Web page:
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Do you feel like your relationship is at a standstill? Are you and your partner stuck in the same argument loop every night? Do you feel like you and your partner are drifting away? Do you desire more intimacy between you and your partner?
While there are no guarantees, with couples therapy, you’ll learn how to communicate your feelings and needs. This will allow you to both share what you desire from the relationship.
Our family affects who we are and who we become, both for the better and for worse. We learn our vocabulary, our habits, our customs and rituals, and how to view and observe the world around us.
Anyone seeking healthier, closer family relationships can benefit from family therapy.
Counseling for Trauma
Most people will experience trauma in their lifetime whether it’s a car accident, abuse or neglect, the sudden death of a loved one, a violent criminal act, exposure to the violence of war, or a natural disaster.
While many people can recover from trauma over time with the love and support of family and friends and bounce back with resiliency, others may discover effects of lasting trauma, which can cause a person to live with deep emotional pain, fear, confusion, or posttraumatic stress far after the event has passed.
In these circumstances, the support, guidance, and assistance of a therapist is fundamental to healing from trauma.
Grief & Bereavement Counseling
Bereavement and grief aren’t light-hearted topics. Bereavement refers to the process of recovering from the death of a loved one, and grief is a reaction for any form of loss. Both encompass a wide range of emotions such as fear, anger and deep, deep sadness.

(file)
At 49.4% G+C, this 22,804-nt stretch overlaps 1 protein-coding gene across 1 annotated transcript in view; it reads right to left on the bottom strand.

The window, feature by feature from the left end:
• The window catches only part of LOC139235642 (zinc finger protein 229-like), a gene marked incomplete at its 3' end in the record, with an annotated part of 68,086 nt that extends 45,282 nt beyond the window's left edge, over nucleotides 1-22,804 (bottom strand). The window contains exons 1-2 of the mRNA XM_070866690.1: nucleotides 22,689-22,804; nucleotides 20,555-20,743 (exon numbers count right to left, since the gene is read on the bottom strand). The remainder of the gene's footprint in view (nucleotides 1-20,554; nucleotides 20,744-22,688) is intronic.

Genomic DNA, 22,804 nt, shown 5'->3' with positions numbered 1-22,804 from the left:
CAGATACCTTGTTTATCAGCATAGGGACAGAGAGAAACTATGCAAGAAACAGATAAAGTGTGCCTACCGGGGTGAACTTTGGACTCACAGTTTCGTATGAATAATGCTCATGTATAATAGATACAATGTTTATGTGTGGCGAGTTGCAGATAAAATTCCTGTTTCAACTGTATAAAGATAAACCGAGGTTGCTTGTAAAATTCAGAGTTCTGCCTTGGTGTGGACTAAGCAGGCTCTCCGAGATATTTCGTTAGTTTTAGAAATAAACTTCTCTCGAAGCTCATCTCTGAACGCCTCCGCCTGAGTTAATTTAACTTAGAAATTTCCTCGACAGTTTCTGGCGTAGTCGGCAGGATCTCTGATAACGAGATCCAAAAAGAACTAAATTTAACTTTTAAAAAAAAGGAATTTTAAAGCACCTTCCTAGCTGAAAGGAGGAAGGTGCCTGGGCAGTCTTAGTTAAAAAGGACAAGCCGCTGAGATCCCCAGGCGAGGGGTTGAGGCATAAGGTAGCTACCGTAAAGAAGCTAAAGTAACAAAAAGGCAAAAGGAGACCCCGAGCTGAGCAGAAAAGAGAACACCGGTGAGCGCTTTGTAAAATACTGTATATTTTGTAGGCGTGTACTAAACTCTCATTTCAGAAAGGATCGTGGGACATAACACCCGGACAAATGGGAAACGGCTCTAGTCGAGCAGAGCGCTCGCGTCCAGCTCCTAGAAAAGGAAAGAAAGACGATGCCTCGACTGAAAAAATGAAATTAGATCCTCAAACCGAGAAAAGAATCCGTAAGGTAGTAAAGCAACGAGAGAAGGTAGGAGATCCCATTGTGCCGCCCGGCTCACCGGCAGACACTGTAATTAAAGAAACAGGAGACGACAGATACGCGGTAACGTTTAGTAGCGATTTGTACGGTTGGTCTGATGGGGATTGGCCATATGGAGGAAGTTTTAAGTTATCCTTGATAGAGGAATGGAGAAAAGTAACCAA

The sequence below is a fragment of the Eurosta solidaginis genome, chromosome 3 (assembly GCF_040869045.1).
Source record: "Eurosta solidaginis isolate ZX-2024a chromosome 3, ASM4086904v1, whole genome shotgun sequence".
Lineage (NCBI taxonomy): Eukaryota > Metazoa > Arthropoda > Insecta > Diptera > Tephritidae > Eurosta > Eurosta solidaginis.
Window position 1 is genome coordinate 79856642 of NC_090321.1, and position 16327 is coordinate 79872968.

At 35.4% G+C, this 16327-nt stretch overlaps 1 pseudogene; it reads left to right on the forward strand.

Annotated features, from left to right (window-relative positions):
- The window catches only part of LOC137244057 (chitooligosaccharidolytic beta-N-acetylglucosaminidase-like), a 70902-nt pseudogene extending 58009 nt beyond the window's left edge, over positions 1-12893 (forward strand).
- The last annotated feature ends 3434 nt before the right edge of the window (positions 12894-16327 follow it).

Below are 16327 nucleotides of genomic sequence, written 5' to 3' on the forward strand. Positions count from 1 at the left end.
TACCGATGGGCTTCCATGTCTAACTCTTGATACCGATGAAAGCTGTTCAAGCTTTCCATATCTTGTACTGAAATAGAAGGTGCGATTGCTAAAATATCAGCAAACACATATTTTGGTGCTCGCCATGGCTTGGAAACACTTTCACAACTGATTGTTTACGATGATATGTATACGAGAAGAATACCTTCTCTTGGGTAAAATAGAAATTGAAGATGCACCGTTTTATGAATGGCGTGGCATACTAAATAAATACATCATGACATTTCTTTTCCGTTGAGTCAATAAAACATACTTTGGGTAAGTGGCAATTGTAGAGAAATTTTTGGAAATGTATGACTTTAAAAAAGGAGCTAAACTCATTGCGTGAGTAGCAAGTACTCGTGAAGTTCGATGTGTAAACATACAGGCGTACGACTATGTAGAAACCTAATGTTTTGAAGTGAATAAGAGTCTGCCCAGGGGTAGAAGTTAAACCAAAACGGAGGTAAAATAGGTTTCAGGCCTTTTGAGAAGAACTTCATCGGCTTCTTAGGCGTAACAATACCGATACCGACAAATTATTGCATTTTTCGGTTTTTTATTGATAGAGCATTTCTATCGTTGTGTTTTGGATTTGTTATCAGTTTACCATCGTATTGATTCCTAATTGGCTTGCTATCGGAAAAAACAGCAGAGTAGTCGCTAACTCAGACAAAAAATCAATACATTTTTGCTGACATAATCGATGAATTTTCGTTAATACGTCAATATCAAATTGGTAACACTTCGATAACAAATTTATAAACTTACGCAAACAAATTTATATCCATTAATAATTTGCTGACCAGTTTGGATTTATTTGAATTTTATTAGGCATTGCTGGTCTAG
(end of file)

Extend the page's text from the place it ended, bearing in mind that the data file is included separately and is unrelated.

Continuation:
The process of adapting to a loss can dramatically change from person to person, depending on his or her background, beliefs, relationship to the person who’s passed, and other factors.
Therapy for Depression
I want you to know that you are not alone and there are people who can help. Many of my clients find relief in realizing that their struggle does not own them and that there are many options available to once again have hope for their lives.
I understand the social stigmas that come with label of being depressed, and thus aim to help clients sort out their environmental, biological and circumstantial factors while offering support and care through a very dark time in their lives.
Counseling for Anxiety
What if I told you that one of the youth in this photo was diagnosed with anxiety? Which do you believe it would be and why?
Despite popular belief, anxiety has no look or behavior declaring itself. There is no sign letting us know that a person is suffering from this often debilitating illness. However, there is hope.
When it comes to treating anxiety disorders, research shows that therapy is usually the most effective option. That’s because anxiety therapy – as opposed to treatment with anxiety medication alone – treats more than only the symptoms to the problem.
In treating anxiety, we will look for the root of the issues. This will help us in determining what causes the anxiety and we will work together to eliminate or manage it in ways that work for you. While this will be a difficult and often painful journey, it will not be one that you walk alone. I will see you through.
EMDR therapy is an integrative psychotherapy and uses a technique called bilateral stimulation to repeatedly activate opposite sides of the brain. Therapists often use eye movements to facilitate the bilateral stimulation. These eye movements mimic the period of sleep referred to as rapid eye movement or REM sleep, and this portion of sleep is frequently considered to be the time when the mind processes the recent events in the person’s life.
EMDR seems to help the brain reprocess the trapped memories is such a way that normal information processing is resumed. Therapists often use EMDR to help clients uncover and process beliefs that developed as the result of relational traumas, or childhood abuse and/or neglect. For a more detailed explanation please visit EMDR Institute, Inc.
Cognitive Behavioral Therapy
Cognitive Behavioral Therapy or CBT is a short-term, problem-focused form of behavioral treatment that helps people see the difference between beliefs, thoughts, and feelings, and free them from unhelpful patterns of behavior.
CBT is grounded in the belief that it is a person’s perception of events – rather than the events themselves – that determines how he or she will feel and act in response.